posted by winna at 9:48 AM on March 21 [4 favorites]


I once - ONCE - sent a budget to an external partner org in a spreadsheet, and then realized that my personal household budget was on another tab.

Nowadays, when I prep a budget in Excel (the main thing I use it for), I only send a PDF version out. That's fine in my line of work and eliminates the possibility of Embarrassing Spreadsheet Oopsies.
posted by showbiz_liz at 10:28 AM on March 21 [6 favorites]


With Google sheets it's not even enough to delete data, you've got to detach it from its version history too. Otherwise you can just undo the deletion.
posted by paper chromatographologist at 10:46 AM on March 21 [1 favorite]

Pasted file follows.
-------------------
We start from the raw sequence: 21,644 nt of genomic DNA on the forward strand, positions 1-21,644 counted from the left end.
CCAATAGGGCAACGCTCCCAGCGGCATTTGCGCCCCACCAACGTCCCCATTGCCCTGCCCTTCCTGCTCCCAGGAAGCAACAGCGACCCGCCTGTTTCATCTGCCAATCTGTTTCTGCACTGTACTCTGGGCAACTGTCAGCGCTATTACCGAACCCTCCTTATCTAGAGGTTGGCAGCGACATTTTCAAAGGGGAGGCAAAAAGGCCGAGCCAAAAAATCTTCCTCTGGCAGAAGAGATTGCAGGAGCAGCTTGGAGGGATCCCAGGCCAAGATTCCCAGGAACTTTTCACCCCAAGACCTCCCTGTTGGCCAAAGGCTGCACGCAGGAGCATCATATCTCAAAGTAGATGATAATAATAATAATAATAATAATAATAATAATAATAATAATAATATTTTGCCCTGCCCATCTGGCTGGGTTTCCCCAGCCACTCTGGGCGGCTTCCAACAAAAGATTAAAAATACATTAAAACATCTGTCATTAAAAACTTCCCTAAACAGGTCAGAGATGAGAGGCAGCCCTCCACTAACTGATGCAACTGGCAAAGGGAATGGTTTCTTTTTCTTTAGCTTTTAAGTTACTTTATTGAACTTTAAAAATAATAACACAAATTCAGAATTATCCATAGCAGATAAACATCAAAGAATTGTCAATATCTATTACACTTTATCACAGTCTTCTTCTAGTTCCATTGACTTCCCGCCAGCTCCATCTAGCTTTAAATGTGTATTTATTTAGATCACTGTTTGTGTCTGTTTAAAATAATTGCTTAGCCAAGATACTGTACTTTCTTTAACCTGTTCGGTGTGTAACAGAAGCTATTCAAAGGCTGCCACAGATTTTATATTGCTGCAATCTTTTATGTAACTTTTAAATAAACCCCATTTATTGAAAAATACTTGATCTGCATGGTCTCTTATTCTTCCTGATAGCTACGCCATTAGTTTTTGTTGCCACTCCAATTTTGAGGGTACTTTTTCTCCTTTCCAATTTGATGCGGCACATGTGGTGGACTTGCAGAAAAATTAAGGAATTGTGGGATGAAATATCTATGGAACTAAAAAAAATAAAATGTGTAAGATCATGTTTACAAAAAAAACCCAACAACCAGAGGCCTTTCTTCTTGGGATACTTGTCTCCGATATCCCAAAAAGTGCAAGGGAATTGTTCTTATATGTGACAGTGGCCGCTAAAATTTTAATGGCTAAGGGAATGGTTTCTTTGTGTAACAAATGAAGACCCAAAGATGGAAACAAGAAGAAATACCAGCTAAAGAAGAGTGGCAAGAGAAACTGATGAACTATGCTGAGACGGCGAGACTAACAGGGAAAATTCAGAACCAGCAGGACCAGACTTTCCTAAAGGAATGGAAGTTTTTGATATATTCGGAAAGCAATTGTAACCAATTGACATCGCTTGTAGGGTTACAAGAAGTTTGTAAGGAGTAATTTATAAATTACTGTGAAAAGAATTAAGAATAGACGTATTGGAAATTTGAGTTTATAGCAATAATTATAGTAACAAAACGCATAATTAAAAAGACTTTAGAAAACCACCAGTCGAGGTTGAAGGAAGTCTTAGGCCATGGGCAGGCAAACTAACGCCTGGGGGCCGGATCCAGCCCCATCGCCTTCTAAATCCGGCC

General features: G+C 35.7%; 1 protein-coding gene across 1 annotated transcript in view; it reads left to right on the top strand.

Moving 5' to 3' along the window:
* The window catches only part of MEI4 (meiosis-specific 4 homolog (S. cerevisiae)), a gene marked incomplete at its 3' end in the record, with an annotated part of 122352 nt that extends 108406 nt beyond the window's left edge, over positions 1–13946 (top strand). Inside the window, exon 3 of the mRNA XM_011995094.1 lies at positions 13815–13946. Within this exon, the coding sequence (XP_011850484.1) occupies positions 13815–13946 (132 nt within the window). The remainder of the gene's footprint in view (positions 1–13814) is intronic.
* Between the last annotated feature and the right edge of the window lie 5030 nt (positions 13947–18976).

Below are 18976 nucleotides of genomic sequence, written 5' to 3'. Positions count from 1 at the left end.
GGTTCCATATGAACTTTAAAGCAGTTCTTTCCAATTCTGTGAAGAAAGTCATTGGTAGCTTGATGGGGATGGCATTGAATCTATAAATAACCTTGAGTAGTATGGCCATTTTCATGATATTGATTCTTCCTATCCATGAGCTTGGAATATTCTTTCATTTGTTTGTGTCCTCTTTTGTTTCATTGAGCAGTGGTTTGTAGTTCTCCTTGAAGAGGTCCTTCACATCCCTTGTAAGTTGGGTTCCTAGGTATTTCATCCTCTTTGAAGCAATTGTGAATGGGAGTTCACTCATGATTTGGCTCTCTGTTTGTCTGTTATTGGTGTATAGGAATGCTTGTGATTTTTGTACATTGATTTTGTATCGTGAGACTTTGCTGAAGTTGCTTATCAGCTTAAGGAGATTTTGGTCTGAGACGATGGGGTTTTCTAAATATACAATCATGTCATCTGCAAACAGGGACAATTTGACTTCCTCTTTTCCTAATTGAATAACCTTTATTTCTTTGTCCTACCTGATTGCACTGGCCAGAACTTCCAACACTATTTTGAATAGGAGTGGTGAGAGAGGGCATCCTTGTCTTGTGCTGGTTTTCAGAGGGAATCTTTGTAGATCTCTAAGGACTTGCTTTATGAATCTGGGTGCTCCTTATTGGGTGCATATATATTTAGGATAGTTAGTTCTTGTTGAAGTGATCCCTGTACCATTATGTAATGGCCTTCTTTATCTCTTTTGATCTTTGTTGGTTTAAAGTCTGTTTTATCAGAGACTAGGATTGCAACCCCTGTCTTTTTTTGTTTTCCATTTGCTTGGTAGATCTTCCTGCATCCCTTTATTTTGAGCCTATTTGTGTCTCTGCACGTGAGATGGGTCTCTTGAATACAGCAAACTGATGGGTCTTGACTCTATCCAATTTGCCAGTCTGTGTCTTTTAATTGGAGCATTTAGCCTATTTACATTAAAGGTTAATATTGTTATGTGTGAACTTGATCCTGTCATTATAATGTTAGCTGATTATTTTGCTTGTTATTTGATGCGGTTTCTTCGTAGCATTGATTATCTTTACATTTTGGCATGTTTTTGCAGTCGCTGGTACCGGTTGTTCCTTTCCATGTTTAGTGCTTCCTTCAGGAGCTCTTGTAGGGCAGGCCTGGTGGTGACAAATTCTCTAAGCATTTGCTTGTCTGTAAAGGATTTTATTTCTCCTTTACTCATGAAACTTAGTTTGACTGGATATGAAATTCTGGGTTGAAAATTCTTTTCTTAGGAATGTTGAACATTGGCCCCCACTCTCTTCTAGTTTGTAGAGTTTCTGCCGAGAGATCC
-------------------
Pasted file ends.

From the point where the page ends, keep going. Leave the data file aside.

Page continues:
I fucking love Excel. It's literally the only Microsoft product I have any strong positive feelings for.
posted by aspersioncast at 10:57 AM on March 21 [8 favorites]


→ *whispers* Pivooooot taaaables.

sortinng alll the coluuuumns exceeept for onnnnne …


leeeeeading zeeeeeeroes

posted by slogger at 11:00 AM on March 21 [7 favorites]


Merge cells. Merge cells and freeze pane were created by the devil. Freeze pane breaks the ctrl-home behavior.
posted by winna at 1:38 PM on March 21 [2 favorites]


I do the financial reporting for a small bank, using Excel. I grab several data feeds at the beginning of the month, crunch them into source workbooks, and then tie my various and sundry monthly financial report to the new source workbooks. It seems simple and straight forward, with data linked to pivot tables. All fine and good.

But, when a manager wants a modification to our reporting I realize that I have an almost superstitious dread of changes. What if I break something? Well, the answer is to run parallel for a couple months. There has to be a better way.